The ‘Padman’ Effect: Indian men tackling menstrual health taboos head-on

In India, the story of ‘Padman’ is nothing short of a legend.

Arunachalam Muruganantham, a man from Coimbatore, was responsible for stirring a social revolution of sorts. He got the ball rolling two decades ago when he began working on a prototype for a sanitary pad. Yes, the same menstrual hygiene product that is easily available in cities and metros.

Arunachalam Muruganantham at Time100 gala

In rural India, however, menstrual health is still a closed-door conversation. Only 12 percent of India’s menstruating women are believed to be using sanitary pads, according to an AC Nielsen study titled, Sanitary Protection: Every woman’s health right.

Muruganantham, better known to the world as ‘Menstrual Man’ and the social entrepreneur who broke the period taboo, wanted to change this. He started working on various alternatives and after a series of failures, came up with an easy-to-use machine that could produce low-cost sanitary napkins for Indian women.

Undoubtedly a story worth telling the world, Muruganantham has since come to be known as India’s Padman. His innovation has been covered widely by both national and international media and his life has also been turned into a now National Award-winning film. But more importantly, A. Muruganantham’s journey has inspired a slew of male entrepreneurs to take up the cause of menstrual health and tackle the issues and taboos surrounding it.

Here’s a look at some of them.

Shashwat Diesh and Aqib Mohammed, Co-founders of Azah

Shashwat Diesh and Aqib Mohammed, Co-founders of Azah

Friends-turned entrepreneurs Shashwat Diesh and Aqib Mohammed ventured into the field of menstrual health sometime around May 2018. Inspired by the story of Muruganantham and the personal accounts and struggles of women in their life, the duo set out to understand the utility of products currently available and what caused rashes, itching, etc.

The entrepreneurs also spoke to gynaecologists and other experts to identify skin-friendly materials and how to design and manufacture the pad in a scalable way. The result is Azah, a premium feminine hygiene brand whose ultra-soft organic sanitary pads cater to the needs of quality-conscious urban consumers.

Azah products

“Our pads are not 100 percent biodegradable now because the bottom most layer is plastic, which is not disposable, but we are working on it,” quips Shashwat.

Ankur Goyal, Founder of &Me

Ankur & Sheta, Founders of &Me

Ankur Goyal, a Stanford Business School graduate, became acutely aware of women’s health issues when his mother was diagnosed with osteoporosis. It is a condition where one’s bones become fragile and porous, and which, incidentally, plagues more women than men.

Keen on finding a solution, Ankur began researching the disease and various other issues, which led to the launch of &Me, a women’s health and wellness brand, which he incepted with Sheta Mittal.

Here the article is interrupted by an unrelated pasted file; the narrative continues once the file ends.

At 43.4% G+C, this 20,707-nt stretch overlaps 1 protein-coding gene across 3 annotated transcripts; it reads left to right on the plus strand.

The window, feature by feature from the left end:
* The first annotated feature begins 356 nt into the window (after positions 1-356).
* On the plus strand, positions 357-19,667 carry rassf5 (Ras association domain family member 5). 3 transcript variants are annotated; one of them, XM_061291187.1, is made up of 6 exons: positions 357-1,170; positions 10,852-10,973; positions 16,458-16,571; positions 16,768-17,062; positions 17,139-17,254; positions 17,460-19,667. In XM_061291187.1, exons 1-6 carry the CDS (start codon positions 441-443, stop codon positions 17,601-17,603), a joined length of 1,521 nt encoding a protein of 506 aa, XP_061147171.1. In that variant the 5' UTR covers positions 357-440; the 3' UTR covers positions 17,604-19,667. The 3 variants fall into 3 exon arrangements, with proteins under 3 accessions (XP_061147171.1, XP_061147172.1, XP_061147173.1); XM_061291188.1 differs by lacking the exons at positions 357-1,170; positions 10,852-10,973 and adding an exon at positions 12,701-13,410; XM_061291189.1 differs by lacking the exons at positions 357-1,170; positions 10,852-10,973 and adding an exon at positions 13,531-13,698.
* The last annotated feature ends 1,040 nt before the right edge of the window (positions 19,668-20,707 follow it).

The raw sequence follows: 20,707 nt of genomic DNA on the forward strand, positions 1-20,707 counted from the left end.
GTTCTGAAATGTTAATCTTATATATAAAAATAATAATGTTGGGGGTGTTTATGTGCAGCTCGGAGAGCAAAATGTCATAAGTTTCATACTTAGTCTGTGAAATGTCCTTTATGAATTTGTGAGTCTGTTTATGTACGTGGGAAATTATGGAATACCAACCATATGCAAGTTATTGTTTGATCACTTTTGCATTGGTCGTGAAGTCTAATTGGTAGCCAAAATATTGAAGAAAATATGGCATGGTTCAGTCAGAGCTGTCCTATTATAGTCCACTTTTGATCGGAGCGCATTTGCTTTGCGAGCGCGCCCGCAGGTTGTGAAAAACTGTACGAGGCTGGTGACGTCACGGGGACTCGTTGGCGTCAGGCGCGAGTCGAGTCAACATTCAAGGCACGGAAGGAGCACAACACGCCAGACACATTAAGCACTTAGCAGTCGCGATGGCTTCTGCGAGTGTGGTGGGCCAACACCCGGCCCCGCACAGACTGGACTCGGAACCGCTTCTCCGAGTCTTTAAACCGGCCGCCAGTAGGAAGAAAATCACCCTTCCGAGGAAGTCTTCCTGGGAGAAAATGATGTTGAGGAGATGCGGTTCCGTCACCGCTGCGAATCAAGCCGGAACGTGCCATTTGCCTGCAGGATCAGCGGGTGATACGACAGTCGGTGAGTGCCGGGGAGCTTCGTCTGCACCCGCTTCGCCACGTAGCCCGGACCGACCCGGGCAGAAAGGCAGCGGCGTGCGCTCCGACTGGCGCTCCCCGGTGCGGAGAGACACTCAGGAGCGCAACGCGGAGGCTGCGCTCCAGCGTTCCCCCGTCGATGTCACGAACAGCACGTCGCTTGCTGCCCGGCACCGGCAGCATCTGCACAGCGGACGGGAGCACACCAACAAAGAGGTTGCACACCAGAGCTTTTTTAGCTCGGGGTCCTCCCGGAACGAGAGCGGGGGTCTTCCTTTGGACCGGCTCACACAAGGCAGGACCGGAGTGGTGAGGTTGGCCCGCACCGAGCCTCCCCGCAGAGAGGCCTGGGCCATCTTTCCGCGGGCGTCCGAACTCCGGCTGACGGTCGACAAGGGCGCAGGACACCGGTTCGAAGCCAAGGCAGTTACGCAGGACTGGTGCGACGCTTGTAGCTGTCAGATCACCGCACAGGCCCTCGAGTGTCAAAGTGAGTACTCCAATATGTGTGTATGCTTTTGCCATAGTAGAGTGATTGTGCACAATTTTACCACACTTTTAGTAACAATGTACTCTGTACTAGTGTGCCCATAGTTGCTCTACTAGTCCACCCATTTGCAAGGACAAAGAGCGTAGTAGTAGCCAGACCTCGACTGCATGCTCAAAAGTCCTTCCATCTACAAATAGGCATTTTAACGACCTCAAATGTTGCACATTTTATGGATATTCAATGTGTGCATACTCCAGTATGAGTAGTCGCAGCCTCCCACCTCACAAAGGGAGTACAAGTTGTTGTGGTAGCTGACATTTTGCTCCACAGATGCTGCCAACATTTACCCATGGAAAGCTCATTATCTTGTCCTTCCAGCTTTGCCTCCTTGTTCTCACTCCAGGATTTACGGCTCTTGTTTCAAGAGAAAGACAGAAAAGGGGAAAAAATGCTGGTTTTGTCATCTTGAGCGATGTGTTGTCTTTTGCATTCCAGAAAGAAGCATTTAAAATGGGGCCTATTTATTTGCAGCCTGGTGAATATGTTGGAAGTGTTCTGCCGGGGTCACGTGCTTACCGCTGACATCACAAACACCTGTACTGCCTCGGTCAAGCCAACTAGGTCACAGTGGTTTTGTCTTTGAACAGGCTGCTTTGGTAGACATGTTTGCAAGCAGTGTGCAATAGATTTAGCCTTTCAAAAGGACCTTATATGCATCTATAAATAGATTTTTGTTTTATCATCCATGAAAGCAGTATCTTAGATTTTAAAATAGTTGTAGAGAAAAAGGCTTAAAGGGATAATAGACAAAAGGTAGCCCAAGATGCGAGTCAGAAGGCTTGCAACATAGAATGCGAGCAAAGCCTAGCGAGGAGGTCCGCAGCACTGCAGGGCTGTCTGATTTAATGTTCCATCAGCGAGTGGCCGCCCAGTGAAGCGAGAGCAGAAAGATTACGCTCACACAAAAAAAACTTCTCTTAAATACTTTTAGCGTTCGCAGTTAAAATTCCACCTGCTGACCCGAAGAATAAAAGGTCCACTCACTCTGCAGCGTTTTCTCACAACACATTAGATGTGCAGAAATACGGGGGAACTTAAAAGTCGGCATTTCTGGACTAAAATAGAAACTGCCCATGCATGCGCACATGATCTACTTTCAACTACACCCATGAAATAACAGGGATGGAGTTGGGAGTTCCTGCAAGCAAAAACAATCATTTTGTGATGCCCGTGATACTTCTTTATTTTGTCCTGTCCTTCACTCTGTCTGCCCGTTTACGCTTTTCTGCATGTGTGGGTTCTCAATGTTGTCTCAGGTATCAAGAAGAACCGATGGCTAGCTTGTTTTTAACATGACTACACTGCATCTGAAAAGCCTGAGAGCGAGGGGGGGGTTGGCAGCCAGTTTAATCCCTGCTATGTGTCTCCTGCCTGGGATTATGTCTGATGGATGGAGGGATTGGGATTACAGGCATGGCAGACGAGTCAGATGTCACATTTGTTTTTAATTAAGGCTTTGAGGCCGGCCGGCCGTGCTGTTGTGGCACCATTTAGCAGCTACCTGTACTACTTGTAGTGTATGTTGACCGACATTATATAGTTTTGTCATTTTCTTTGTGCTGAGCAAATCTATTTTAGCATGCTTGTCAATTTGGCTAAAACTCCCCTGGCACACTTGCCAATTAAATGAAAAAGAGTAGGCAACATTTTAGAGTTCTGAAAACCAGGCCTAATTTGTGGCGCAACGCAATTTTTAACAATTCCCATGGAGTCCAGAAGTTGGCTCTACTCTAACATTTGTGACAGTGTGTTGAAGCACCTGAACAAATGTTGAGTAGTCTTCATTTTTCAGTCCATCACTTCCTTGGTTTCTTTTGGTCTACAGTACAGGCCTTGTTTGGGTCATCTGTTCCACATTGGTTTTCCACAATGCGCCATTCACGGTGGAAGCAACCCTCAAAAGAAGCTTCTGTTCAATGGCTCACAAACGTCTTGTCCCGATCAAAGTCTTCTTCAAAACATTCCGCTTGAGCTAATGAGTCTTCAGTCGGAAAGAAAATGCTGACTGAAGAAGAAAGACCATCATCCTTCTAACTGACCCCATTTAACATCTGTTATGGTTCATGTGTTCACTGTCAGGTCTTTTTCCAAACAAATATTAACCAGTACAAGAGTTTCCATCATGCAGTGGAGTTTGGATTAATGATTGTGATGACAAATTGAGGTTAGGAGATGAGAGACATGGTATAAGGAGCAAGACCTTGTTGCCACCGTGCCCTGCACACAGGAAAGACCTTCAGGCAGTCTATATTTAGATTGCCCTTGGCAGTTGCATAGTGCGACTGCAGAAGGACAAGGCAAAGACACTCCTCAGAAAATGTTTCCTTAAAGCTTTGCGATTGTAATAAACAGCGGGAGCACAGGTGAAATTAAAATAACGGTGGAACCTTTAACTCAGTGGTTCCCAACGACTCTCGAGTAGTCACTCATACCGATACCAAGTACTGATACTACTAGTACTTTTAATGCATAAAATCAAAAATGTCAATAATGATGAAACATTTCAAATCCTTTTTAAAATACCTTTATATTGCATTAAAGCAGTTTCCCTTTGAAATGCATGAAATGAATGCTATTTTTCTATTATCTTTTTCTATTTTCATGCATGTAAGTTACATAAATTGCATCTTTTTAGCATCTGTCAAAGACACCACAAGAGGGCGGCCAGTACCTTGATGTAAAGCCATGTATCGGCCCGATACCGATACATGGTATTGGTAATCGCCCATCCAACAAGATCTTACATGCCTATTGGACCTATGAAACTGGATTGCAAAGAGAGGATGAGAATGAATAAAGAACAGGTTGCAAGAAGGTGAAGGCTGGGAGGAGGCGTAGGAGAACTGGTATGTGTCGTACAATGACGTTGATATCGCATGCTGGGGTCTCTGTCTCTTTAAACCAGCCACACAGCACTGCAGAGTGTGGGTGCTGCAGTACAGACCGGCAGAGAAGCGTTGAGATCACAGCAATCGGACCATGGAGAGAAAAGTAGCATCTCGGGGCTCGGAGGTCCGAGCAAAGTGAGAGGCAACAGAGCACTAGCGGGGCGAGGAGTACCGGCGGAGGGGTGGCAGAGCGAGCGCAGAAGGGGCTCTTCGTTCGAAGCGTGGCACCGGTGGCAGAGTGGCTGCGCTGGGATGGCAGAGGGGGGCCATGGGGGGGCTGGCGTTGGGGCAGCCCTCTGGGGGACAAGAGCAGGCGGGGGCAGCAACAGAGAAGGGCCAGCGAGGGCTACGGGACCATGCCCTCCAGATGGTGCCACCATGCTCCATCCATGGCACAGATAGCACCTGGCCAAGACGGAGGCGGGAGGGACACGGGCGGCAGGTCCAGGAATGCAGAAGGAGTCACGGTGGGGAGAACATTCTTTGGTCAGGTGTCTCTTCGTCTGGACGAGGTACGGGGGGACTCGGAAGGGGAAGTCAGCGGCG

With more than one lakh customers and a presence in over 600 retail stores across five Indian cities, the brand caters to women’s functional needs across menstrual health, fitness, beauty, and wellness. In addition, &Me launched India's first range of PMS drinks, which help women during their pre-menstrual symptoms – bloating, cramps, and mood swings.

Rajendra Joshi, Founder of RI Nanotech

Even as a slew of brands innovate and enterprises to make menstrual hygiene more affordable and feasible in India, a huge concern still remains – the environmental effect of used pads. To combat this challenge, Haldwani-based RI Nanotech has come up with a biodegradable alternative to sanitary napkins, called the Florish Pads.

The team behind the eco-friendly sanitary pad at RI Nanotech

These pads are made of natural ingredients including bamboo, banana cotton, and biodegradable sap, which makes them anti-fungal and anti-bacterial. One of its biggest USPs, according to Rajendra, is that Flourish pads contain Graphene Oxide, which has a capacity of holding five times more menstrual blood than regular pads.

It not only makes the pad odour-free and breathable but also biodegradable, meaning it can be converted into fertiliser within three to six months.

Chitransh Saxena, Founder of My PadBank

Among the many entrepreneurs who were inspired by the Akshay Kumar-starrer Padman, was UP native Chitransh Saxena. The entrepreneur, inspired by Muruganantham’s journey to help women from the economically weaker section of the society, launched My PadBank in June 2018. What started out with his solo efforts, soon became a team of 15 individuals including corporates and students working part-time to help make a difference in the rural regions.

Chitransh Saxena with the villagers

Today, Chitransh is not only playing a huge role in shattering the stereotypes surrounding menstrual health but through PadBank, is also donating sanitary napkins among the underprivileged in rural areas.

The PadBank organises awareness programs on menstrual hygiene, at the end of which passbooks are given to women and girls who cannot afford a sanitary pad.

Anurag Bohare, Co-founder of Rag Innovations

In the Manepura village of Madhya Pradesh’s Bhind district, Anurag Bohare, Co-founder of Rag Innovations, is leading a social revolution of his own. Along with this brother Virag and Co-founder Palak Tiwari, the entrepreneur has set up a 5,000-square feet manufacturing setup here, producing thousands of sanitary napkins using a unique machine that reduces the cost of production.

Powered by solar energy, this machine is capable of producing 2,000 to 5,000 sanitary pads per day (in eight to 10-hour shifts). And women can buy these pads for just Rs 1.5 per piece.

“I felt like the Padman’s machine was good as a first-level low-cost machine. However, it could be further improved,” says Anurag, recalling how he began to research to simplify the process.